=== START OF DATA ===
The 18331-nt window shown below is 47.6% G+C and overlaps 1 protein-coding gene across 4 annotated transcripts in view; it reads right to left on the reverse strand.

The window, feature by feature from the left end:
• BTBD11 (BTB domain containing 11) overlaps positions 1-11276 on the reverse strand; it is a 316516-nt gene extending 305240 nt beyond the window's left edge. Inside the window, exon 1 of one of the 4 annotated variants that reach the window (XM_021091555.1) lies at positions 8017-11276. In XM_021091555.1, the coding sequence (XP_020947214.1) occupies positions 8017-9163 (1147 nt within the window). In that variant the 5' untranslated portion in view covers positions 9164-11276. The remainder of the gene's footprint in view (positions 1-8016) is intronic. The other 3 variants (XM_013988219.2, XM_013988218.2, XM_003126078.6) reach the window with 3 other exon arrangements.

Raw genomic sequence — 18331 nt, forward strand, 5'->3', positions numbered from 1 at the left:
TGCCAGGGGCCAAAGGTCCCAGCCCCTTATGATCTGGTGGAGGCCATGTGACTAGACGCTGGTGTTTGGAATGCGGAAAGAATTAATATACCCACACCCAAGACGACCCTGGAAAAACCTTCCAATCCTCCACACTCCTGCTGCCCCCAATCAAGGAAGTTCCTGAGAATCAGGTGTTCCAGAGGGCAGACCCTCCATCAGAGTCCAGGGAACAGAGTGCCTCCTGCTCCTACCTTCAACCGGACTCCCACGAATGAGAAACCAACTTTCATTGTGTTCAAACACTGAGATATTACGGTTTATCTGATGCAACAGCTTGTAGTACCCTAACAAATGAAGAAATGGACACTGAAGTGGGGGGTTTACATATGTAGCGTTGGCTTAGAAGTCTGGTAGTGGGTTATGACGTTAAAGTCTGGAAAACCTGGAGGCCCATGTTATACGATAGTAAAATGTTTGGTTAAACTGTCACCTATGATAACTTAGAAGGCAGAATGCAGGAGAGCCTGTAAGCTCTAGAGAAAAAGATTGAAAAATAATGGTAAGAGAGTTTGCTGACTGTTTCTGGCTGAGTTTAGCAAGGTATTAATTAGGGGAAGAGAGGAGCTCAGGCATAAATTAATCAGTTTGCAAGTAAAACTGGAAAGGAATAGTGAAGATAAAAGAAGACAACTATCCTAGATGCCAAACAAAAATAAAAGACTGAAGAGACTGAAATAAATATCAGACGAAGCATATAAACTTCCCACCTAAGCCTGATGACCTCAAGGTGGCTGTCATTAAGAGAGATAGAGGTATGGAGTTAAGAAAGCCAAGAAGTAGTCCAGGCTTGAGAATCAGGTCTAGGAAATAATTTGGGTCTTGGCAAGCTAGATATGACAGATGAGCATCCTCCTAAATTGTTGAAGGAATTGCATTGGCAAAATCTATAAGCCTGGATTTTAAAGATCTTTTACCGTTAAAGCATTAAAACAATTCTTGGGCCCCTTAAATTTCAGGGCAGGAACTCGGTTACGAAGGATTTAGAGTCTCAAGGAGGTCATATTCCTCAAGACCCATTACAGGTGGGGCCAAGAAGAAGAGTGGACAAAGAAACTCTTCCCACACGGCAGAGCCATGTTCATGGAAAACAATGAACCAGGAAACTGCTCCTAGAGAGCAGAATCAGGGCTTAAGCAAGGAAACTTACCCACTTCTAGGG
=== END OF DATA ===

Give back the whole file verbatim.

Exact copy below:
The 18331-nt window shown below is 47.6% G+C and overlaps 1 protein-coding gene across 4 annotated transcripts in view; it reads right to left on the reverse strand.

The window, feature by feature from the left end:
• BTBD11 (BTB domain containing 11) overlaps positions 1-11276 on the reverse strand; it is a 316516-nt gene extending 305240 nt beyond the window's left edge. Inside the window, exon 1 of one of the 4 annotated variants that reach the window (XM_021091555.1) lies at positions 8017-11276. In XM_021091555.1, the coding sequence (XP_020947214.1) occupies positions 8017-9163 (1147 nt within the window). In that variant the 5' untranslated portion in view covers positions 9164-11276. The remainder of the gene's footprint in view (positions 1-8016) is intronic. The other 3 variants (XM_013988219.2, XM_013988218.2, XM_003126078.6) reach the window with 3 other exon arrangements.

Raw genomic sequence — 18331 nt, forward strand, 5'->3', positions numbered from 1 at the left:
TGCCAGGGGCCAAAGGTCCCAGCCCCTTATGATCTGGTGGAGGCCATGTGACTAGACGCTGGTGTTTGGAATGCGGAAAGAATTAATATACCCACACCCAAGACGACCCTGGAAAAACCTTCCAATCCTCCACACTCCTGCTGCCCCCAATCAAGGAAGTTCCTGAGAATCAGGTGTTCCAGAGGGCAGACCCTCCATCAGAGTCCAGGGAACAGAGTGCCTCCTGCTCCTACCTTCAACCGGACTCCCACGAATGAGAAACCAACTTTCATTGTGTTCAAACACTGAGATATTACGGTTTATCTGATGCAACAGCTTGTAGTACCCTAACAAATGAAGAAATGGACACTGAAGTGGGGGGTTTACATATGTAGCGTTGGCTTAGAAGTCTGGTAGTGGGTTATGACGTTAAAGTCTGGAAAACCTGGAGGCCCATGTTATACGATAGTAAAATGTTTGGTTAAACTGTCACCTATGATAACTTAGAAGGCAGAATGCAGGAGAGCCTGTAAGCTCTAGAGAAAAAGATTGAAAAATAATGGTAAGAGAGTTTGCTGACTGTTTCTGGCTGAGTTTAGCAAGGTATTAATTAGGGGAAGAGAGGAGCTCAGGCATAAATTAATCAGTTTGCAAGTAAAACTGGAAAGGAATAGTGAAGATAAAAGAAGACAACTATCCTAGATGCCAAACAAAAATAAAAGACTGAAGAGACTGAAATAAATATCAGACGAAGCATATAAACTTCCCACCTAAGCCTGATGACCTCAAGGTGGCTGTCATTAAGAGAGATAGAGGTATGGAGTTAAGAAAGCCAAGAAGTAGTCCAGGCTTGAGAATCAGGTCTAGGAAATAATTTGGGTCTTGGCAAGCTAGATATGACAGATGAGCATCCTCCTAAATTGTTGAAGGAATTGCATTGGCAAAATCTATAAGCCTGGATTTTAAAGATCTTTTACCGTTAAAGCATTAAAACAATTCTTGGGCCCCTTAAATTTCAGGGCAGGAACTCGGTTACGAAGGATTTAGAGTCTCAAGGAGGTCATATTCCTCAAGACCCATTACAGGTGGGGCCAAGAAGAAGAGTGGACAAAGAAACTCTTCCCACACGGCAGAGCCATGTTCATGGAAAACAATGAACCAGGAAACTGCTCCTAGAGAGCAGAATCAGGGCTTAAGCAAGGAAACTTACCCACTTCTAGGG